Check out the full list of NPS entrance fees.
The plan announced Thursday would boost fees at 17 popular parks by $5, up from the current $30.
The Yosemite National Park posted this image of the Ahwahnee Meadow on February 25, 2017.
The revised fee plan is "a big win for park lovers everywhere", said Rep. Raul Grijalva of Arizona, top Democrat on the House Natural Resources Committee.
The original proposal would have increased fees to as much as $70 per vehicle during the peak travel months at Glacier and the other parks with the most traffic, a jump of more than 30-percent. Maria Cantwell, a Washington Democrat, said she was glad Zinke "abandoned his reckless plan to nearly triple park fees on American families", though she also criticized the interior secretary's plan for lacking "any transparency". The NPS estimates that once fully implemented, the new fee structure will increase annual entrance fee revenue by about $60 million.
All of the revenue from the fee increases will remain in the National Park Service with at least 80 percent of the money staying in the park where it is collected.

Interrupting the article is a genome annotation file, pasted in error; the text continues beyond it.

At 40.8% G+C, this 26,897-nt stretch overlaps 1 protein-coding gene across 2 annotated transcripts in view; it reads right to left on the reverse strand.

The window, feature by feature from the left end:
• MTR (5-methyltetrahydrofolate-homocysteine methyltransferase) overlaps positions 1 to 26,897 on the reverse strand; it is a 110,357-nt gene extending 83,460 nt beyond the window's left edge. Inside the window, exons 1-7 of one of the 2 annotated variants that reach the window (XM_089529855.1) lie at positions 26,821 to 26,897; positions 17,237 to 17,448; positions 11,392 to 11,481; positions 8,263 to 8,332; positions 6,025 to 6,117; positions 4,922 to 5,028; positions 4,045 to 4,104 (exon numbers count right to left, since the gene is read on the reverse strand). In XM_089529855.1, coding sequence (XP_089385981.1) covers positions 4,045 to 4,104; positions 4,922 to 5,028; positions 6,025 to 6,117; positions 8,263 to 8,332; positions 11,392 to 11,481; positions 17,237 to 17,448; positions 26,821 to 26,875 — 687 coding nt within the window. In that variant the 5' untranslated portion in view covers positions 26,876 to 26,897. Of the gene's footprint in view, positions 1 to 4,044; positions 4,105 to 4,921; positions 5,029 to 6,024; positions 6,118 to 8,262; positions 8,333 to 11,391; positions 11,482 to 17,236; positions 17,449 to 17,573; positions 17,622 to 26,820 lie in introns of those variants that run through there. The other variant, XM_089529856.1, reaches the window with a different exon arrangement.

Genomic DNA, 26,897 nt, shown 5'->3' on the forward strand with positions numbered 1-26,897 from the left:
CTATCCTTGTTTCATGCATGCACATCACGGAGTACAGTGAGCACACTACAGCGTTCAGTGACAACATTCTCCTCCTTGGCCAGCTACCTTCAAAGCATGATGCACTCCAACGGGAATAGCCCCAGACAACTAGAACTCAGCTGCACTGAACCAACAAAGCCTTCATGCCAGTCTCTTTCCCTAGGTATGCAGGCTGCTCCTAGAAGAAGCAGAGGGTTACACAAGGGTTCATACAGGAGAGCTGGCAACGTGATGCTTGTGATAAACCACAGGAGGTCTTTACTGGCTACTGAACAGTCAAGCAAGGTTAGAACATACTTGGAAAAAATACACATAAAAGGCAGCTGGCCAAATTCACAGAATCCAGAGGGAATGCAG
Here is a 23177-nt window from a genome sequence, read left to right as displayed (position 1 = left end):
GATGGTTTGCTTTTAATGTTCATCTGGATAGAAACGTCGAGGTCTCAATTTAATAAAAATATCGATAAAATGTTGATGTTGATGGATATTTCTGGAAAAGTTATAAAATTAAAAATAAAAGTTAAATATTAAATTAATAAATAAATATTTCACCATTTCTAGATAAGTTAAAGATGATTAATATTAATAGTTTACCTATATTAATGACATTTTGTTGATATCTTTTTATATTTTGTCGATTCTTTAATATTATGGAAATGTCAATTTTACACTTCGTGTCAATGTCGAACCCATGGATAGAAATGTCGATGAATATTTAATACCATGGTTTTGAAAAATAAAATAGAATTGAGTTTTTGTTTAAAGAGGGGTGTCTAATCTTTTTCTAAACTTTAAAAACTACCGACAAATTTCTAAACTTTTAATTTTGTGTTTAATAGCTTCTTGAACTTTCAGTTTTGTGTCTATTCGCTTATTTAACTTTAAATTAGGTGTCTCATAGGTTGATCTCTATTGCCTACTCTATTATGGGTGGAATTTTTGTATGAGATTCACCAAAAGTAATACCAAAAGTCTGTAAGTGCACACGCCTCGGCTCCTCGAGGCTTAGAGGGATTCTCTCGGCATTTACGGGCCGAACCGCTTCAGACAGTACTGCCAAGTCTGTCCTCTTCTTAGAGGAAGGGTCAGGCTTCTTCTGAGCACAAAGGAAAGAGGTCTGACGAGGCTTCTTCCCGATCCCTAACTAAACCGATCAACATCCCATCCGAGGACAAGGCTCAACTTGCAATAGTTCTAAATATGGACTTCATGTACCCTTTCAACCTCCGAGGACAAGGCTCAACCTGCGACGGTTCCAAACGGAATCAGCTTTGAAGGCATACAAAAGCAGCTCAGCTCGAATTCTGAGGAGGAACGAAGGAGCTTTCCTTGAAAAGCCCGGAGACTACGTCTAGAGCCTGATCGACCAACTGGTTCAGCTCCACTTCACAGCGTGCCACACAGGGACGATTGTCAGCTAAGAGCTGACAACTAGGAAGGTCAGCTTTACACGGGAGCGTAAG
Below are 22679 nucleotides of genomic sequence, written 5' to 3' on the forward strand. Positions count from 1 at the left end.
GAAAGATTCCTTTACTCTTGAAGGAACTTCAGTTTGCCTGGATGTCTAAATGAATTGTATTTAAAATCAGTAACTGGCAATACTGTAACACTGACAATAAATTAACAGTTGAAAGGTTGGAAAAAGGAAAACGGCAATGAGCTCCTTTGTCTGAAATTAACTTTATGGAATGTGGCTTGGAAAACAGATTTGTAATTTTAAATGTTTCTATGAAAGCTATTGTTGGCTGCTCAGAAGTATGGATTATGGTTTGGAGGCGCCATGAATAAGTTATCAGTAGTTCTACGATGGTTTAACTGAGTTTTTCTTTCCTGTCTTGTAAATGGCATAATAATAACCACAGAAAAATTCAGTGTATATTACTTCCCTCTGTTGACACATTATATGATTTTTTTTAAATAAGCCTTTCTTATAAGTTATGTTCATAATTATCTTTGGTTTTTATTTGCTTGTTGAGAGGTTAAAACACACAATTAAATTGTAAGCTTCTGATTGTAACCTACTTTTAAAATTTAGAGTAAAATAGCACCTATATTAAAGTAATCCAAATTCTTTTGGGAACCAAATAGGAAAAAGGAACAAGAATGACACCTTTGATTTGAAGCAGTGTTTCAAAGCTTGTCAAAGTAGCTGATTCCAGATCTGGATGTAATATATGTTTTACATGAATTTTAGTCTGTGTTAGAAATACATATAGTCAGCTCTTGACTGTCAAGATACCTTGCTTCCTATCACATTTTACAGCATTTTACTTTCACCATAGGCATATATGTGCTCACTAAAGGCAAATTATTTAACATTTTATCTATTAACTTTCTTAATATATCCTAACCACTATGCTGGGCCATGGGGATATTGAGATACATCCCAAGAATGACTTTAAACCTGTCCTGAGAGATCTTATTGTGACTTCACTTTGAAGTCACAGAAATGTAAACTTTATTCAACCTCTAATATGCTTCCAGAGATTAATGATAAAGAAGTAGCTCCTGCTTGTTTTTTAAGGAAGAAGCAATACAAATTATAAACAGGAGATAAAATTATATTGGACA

The price of both annual and senior passes will remain $80, the Park Service added. The NPS says fees will modestly increase to raise additional revenue to address the $11.6 billion in deferred maintenance across the system of 417 parks, historic and cultural sites, and monuments.
The "more measured fee increases" will generate much-needed funds "without threatening visitation or local economies", Pierno said, but more action is needed. "Every dollar spent to rebuild our parks will help bolster the gateway communities that rely on park visitation for economic vitality".
"Congress should commit to increasing park funding in future spending bills", she said.
Instead, the Park Service will spread a more modest increase out across 117 parks, instead of charging more at the 17 most-visited parks like Glacier and Yellowstone.
The move has drawn criticism from some conservation groups because it could make park improvements contingent on controversial and potentially destructive oil, gas and coal development. Increased attendance at parks, 1.5 billion visits in the last five years, means aging park facilities incurring further wear and tear. That was roughly 89,000 shy of the all-time record of just under 331 million visitors set the previous year.